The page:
How I Banish Visual Clutter From Our Home.
What is visual clutter?
Every day our brain is trying to process billions of messages, trying to distinguish anything which is important, anything which needs action, what needs to be to ignored and, what you can forget until later, this is known as visual clutter.
- Newspaper headlines
- Shop windows
- Road signs
- Consumer products
All of which are bombarding us with directions to comprehend every second of every day.
Some of us may have chosen to add “extra” visual clutter in our homes by having ornaments which spell out words such as “bathroom” “love” or “home”.
I wonder how many times a week we subconsciously read the label on our shower gel, toothpaste tube, washing up liquid or moisturiser.
How to eliminate visual clutter
The decluttering guru Marie Kondo suggests we protect our homes from the visual clutter of the outside world and encourages us to remove labels wherever possible from products we use daily.
As a mother of two young children I figured this would be almost impossible for safety reasons, however, off I went to give it a go.
I started with hand wash, as I figured even my five-year-old knows it is soap.
To my surprise, it felt better not to read the words “Imperial Leather Hand Soap” every time I walked into the bathroom.
The process then became addictive; once I started, I couldn’t stop! I started with my stuff first and started will small things such as lip balms, moisturisers, hand creams, mascaras and items which were easily recognisable to me, and which other people were not using.
An eye-opening lesson for me was, when I peeled the label off my expensive moisturiser it looked no different from any other cheaper brand, and I felt annoyed at myself for being drawn into the brand’s consumerism and advertising, I suddenly realised I’d been duped. Everything looks the same without the gorgeous packaging. And more often than not its the packaging you are paying through the nose for.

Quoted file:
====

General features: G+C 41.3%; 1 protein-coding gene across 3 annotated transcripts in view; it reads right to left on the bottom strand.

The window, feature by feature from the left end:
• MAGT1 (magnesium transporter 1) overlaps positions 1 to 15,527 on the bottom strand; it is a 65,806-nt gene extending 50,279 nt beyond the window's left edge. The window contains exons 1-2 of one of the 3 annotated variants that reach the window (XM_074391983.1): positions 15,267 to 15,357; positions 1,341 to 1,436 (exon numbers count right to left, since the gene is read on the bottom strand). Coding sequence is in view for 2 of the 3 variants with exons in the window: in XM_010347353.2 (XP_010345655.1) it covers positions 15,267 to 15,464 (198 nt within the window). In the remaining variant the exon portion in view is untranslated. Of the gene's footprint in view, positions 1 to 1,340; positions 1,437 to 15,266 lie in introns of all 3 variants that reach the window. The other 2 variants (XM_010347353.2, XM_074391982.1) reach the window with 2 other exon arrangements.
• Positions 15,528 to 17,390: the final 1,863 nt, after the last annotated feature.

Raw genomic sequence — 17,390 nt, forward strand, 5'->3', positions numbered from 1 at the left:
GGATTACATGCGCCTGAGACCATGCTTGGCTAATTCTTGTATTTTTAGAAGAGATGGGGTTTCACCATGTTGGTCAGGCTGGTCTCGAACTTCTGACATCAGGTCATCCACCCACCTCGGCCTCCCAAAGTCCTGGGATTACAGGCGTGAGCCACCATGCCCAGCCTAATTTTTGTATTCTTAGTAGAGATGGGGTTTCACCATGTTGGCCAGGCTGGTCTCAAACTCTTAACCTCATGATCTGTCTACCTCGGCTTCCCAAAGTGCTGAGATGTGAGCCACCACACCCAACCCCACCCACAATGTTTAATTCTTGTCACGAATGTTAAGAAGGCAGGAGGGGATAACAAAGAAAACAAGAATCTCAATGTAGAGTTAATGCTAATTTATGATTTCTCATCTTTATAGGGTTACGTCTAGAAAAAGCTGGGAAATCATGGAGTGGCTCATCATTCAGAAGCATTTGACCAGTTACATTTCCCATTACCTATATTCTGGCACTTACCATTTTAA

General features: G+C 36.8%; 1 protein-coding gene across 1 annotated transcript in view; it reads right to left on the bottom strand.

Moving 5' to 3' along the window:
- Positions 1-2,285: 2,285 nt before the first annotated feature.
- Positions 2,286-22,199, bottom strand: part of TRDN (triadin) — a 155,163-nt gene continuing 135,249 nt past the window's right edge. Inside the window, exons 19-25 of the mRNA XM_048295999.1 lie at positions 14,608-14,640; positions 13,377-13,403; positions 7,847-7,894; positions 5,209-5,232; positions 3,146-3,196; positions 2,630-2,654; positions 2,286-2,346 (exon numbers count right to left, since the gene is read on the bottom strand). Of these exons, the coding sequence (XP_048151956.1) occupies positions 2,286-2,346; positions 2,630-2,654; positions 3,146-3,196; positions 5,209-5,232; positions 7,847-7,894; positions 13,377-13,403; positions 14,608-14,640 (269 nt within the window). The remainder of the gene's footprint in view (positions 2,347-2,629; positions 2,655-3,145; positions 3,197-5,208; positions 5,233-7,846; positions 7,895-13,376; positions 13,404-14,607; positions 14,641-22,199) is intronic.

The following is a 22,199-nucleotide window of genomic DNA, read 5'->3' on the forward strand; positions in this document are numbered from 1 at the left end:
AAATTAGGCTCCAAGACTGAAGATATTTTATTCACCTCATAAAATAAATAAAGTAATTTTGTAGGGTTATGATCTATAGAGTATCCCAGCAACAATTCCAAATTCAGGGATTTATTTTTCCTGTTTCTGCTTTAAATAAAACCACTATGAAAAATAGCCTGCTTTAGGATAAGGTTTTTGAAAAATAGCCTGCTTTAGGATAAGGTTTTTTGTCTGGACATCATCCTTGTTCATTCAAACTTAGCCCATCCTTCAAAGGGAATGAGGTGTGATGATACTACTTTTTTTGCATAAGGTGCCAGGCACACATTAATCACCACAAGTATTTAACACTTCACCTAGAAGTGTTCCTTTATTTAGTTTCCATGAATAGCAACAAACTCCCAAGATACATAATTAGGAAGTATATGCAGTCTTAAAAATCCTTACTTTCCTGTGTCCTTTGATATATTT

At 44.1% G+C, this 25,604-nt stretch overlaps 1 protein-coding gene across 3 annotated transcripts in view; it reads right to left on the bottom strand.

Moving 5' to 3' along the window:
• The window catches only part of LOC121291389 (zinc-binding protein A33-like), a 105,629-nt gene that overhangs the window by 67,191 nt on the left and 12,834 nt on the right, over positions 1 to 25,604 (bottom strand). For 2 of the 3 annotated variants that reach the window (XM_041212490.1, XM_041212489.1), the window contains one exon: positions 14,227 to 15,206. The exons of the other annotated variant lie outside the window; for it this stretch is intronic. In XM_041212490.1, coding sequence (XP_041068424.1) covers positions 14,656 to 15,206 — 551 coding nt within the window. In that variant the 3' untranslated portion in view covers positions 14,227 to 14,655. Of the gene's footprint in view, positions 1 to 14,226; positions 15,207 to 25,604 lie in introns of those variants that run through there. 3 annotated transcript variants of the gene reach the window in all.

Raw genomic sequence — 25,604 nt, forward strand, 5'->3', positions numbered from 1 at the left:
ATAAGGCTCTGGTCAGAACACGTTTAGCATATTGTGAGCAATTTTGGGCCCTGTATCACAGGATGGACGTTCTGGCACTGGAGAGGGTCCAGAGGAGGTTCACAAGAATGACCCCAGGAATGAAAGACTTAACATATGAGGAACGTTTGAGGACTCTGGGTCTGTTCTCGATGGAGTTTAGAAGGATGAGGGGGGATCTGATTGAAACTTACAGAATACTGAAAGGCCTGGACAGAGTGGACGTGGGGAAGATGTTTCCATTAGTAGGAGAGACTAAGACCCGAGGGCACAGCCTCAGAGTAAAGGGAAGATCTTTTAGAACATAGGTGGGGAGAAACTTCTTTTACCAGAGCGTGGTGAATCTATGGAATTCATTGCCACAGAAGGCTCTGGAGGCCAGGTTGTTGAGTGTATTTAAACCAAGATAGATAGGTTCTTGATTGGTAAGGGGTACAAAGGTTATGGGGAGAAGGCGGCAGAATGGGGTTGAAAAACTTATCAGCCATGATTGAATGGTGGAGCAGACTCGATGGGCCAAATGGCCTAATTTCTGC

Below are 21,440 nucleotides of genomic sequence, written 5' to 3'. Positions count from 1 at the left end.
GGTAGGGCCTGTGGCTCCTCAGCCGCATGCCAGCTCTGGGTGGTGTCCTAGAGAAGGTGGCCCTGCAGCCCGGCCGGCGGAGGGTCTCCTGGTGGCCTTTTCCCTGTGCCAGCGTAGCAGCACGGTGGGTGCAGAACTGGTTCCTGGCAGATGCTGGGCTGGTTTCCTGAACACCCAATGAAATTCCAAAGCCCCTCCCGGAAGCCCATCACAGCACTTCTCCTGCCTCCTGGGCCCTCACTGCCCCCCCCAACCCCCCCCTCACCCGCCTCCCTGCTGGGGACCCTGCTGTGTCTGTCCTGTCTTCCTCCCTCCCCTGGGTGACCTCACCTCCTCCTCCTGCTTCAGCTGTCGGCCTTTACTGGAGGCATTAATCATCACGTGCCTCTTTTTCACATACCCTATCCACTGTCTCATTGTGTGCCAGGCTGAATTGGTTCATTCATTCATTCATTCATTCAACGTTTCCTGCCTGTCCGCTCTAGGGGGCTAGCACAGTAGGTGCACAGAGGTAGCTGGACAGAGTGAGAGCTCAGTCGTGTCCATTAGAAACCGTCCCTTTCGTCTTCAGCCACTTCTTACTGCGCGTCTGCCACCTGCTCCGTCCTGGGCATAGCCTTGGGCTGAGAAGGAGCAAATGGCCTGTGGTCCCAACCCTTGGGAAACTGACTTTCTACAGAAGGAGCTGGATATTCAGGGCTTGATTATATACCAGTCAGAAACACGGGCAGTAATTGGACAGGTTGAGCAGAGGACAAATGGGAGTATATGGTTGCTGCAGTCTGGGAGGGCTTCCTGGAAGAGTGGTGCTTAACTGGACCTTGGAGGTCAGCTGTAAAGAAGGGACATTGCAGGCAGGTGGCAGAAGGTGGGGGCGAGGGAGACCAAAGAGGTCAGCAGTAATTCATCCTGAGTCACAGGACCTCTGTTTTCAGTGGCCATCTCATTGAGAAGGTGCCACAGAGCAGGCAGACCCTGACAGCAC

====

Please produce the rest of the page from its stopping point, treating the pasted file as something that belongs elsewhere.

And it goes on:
The revolution of being duped had a profound effect on the way I shopped; I immediately began to change the way I purchased luxury beauty products, which were a weakness of mine. It felt good, it was liberating and the thought of the cash in my bank account gave me more of a thrill than the purchase would have.
Banishing visual clutter
The next step in my quest for a spa-like home was to carefully assess which communal items I could safely remove the labels from without adding any confusion to a family who already has difficulty in finding things!
Items I removed labels from :
- Hand soap this was easily recognisable to all family members
- Shower gel, I kept buying the same shower gel which hung from the shower so they recognise the product by where it hangs, the bottle and the colour.
- Shampoo, the one we use is in a black opaque bottle
- Conditioner, the one we use is in an opaque white container
- Body lotions,
- Face cream,
- lip balms
- Teabags, decanted into large glass jars
- Beans and pulses, stored in large glass jars
- Biscuits and crackers, in airtight containers for freshness
- Pasta and Rice, stored in Kilner jars
- Washing powder, stored in an airtight cereal dispenser
- Dishwashing liquid
- I store foodstuffs in glass jars and laundry powders etc. are stored in plastic containers.
- I only remove labels from bottles if they are easy to remove within seconds and are not dangerous to my kids.
- I never remove labels from cleaning products or anything hazardous.
The benefits of eliminating visual clutter.
I love having fewer packaged products in my home as I think it feels so much more tranquil and clutter free.
I don’t feel as if I’m subconsciously re-reading the same words over and over again everytime something in my house catches my eye.
The other upside is that no one in the family has washed their hair with conditioner yet, as far as I’m aware but you never know in our house!
Other items which may be causing visual clutter in your home.
Besides the extra words all over our homes, there are many other ways visual clutter creeps into our homes and makes us feel anxious and overwhelmed.
- Heaps of laundry to put away
- Heaps of dirty laundry
- Broken objects
- Tangles of unused cables
- Dusty books
- Old magazines
- Empty boxes and baskets
- Overflowing trash cans
- Empty shampoo bottles
- Empty toilet rolls
- Dirty dishes.
Most of these problems are fixed by creating a routine to get yourself into daily habits to stop the build-up of these items. Read how to get organised and create a routine for your home here.
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